Congress to send small business bill to Obama
Thursday, September 23, 2021 1:37 PM

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(Source: Associated Press/AP Online)By ANDREW TAYLOR

WASHINGTON - A long-delayed bill to help struggling small businesses with easier credit and other incentives to expand and hire new workers is poised to clear its final hurdle.

The legislation - slated for a House vote Thursday - would establish a $30 billion government fund to help Main Street banks lend to small businesses. It also would cut taxes on both big and small businesses and boost Small Business Administration loan programs.

"It combines ... tax relief with increased access to critical financing so that our nation's small businesses can move forward on new or delayed expansion plans," said Rep. Chellie Pingress, D-Maine."Small-business growth means job creation."

The vote would send the measure to Obama, giving him and his Democratic allies on Capitol Hill a much-needed, but minor, victory just six weeks before the midterm elections.

The measure passed the Senate last week but was overshadowed by a debate raging over the extension of Bush-era tax cuts.

The measure has received only tepid support from small businesses suffering as the economy slowly recovers from the worst recession since the Great Depression. For starters, demand for credit is down, and some businesses are sitting on sizable cash reserves.

"It won't do any good. Business doesn't need credit - business needs customers," said Jade West, a lobbyist for the GOP-leaning National Association of Wholesaler-Distributors. "If they don't have a customer base because demand is down, they're not going to borrow because there is nothing for them to borrow for."

And larger small businesses that pay taxes as individuals are more interested in stopping a looming increase in their top tax rates to almost 40 percent. They represent only about 3 percent of all small businesses, however.

The new loan fund would be available to community banks to encourage lending to small businesses, such as factories with 500 workers or less. Supporters say banks should be able to use the fund to leverage up to $300 billion in loans.

"It's still very difficult out there to raise capital if you're a small or mid-sized bank," said Paul Merski, chief economist of the Independent Community Bankers of America, a trade group for smaller Main Street banks. "If the economy continues growing again and you have thousands of banks around the country that cannot raise the additional capital to meet the small business lending growth, then we have a stalemate."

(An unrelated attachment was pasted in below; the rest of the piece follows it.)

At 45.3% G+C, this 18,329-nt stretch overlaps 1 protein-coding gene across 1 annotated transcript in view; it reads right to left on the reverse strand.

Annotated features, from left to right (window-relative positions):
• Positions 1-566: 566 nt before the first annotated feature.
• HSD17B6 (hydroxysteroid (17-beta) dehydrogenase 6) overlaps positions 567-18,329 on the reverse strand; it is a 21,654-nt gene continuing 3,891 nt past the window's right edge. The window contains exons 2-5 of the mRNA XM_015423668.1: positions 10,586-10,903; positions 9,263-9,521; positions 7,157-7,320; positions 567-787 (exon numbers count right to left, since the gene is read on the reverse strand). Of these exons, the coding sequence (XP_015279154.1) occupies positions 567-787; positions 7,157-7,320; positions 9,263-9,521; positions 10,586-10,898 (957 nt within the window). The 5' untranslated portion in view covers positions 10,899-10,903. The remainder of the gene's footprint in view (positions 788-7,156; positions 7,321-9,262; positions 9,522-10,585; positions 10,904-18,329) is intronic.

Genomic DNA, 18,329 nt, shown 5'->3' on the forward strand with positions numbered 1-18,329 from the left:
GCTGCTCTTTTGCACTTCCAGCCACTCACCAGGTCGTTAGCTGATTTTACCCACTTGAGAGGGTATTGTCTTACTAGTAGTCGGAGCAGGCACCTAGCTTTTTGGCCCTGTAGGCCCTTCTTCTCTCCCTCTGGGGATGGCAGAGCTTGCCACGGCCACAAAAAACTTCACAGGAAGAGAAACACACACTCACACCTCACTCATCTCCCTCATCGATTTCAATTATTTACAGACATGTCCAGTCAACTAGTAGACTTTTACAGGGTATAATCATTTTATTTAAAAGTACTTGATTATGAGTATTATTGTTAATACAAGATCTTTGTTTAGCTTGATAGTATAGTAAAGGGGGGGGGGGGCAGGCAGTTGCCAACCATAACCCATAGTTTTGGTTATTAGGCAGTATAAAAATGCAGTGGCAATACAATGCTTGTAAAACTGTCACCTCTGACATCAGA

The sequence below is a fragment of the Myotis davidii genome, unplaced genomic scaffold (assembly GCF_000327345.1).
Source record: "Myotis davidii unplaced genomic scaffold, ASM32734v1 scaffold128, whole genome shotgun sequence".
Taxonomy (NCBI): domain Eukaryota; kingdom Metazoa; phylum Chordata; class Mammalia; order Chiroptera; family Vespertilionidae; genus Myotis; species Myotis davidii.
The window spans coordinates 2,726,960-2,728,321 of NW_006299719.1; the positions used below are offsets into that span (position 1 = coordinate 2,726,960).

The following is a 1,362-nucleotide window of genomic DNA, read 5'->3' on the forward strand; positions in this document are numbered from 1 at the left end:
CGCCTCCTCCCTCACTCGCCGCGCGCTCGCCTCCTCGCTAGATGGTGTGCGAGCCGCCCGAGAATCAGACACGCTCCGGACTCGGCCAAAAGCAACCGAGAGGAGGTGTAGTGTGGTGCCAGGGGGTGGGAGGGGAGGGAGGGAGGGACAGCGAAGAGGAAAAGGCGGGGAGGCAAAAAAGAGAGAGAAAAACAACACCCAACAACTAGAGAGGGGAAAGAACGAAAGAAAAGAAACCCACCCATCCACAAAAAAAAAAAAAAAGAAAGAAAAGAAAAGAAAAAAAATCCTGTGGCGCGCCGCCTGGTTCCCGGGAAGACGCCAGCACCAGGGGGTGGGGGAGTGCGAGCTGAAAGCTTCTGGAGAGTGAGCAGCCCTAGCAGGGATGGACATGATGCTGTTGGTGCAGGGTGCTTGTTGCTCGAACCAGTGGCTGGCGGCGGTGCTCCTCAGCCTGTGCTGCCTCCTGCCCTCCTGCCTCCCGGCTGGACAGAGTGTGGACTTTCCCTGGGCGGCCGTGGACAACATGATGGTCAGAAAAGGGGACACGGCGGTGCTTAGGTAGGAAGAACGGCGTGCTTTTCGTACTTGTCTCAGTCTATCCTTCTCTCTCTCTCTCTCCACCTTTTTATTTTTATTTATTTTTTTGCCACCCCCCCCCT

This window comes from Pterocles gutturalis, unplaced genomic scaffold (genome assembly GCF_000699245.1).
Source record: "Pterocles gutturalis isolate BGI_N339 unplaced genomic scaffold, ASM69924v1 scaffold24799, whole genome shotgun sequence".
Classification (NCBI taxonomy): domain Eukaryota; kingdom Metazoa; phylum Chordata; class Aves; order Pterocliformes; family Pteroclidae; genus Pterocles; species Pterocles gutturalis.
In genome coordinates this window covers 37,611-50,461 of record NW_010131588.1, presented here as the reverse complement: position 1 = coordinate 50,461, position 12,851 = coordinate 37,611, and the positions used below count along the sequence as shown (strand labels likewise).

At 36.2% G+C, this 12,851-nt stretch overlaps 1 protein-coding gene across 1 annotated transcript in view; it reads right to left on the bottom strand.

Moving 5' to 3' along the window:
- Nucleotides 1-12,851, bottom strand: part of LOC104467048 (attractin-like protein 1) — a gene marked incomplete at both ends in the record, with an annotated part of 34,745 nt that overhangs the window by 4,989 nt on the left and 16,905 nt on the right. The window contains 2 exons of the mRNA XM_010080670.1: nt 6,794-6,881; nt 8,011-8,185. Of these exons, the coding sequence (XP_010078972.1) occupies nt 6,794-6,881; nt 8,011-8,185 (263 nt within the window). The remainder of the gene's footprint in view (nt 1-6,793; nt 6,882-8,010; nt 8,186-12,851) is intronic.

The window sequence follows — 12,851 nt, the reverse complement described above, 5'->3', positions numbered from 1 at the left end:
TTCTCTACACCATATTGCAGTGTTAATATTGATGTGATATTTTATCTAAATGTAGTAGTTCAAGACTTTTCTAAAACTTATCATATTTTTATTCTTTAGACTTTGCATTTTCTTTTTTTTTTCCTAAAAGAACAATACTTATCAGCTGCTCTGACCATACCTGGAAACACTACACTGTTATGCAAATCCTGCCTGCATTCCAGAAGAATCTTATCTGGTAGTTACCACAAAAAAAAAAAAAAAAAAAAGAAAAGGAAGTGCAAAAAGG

The loan fund is opposed, however, by most Republicans, who liken it to the 2008 bailout of the financial system. They warn it would encourage banks to make loans to borrowers who aren't good credit risks.

"What we have today before us is junior TARP," said Rep. Lincoln Diaz-Balart, R-Fla.

Democrats say the measure is needed to help small businesses cope with a credit crunch that worsened dramatically after the financial crisis two years ago.

This legislation would also aid lending by lowering Small Business Administration loan program fees and raising loan guarantee and lending limits.

The small business tax cuts in the bill include breaks for restaurant owners and retailers who remodel their stores or build new ones. Larger businesses could more quickly recover the costs of capital improvements through depreciation. Long-term investors in some small businesses would be exempt from paying capital gains taxes. And loan caps under the Small Business Administration's chief lending program would be significantly raised.

The measure also would allow small business owners to deduct the costs of health insurance for themselves and their families from self-employment taxes but only for the 2010 tax year.

The GOP-tilting National Federation of Independent Business is only tepidly backing the legislation. The group is pushing both a full extension of Bush-era tax cuts and repeal of a requirement in the new health care law that requires that businesses file tax forms called 1099s with the Internal Revenue Service for every vendor that sells them more than $600 in goods.

"There's some OK stuff in it, but the impact's going to be minimal," NFIB tax counsel Bill Rys said of the bill.

While there are lots of exceptions, the government defines a small business as 500 workers or less for most manufacturers and $7 million and under in annual sales for most non-manufacturing industries.

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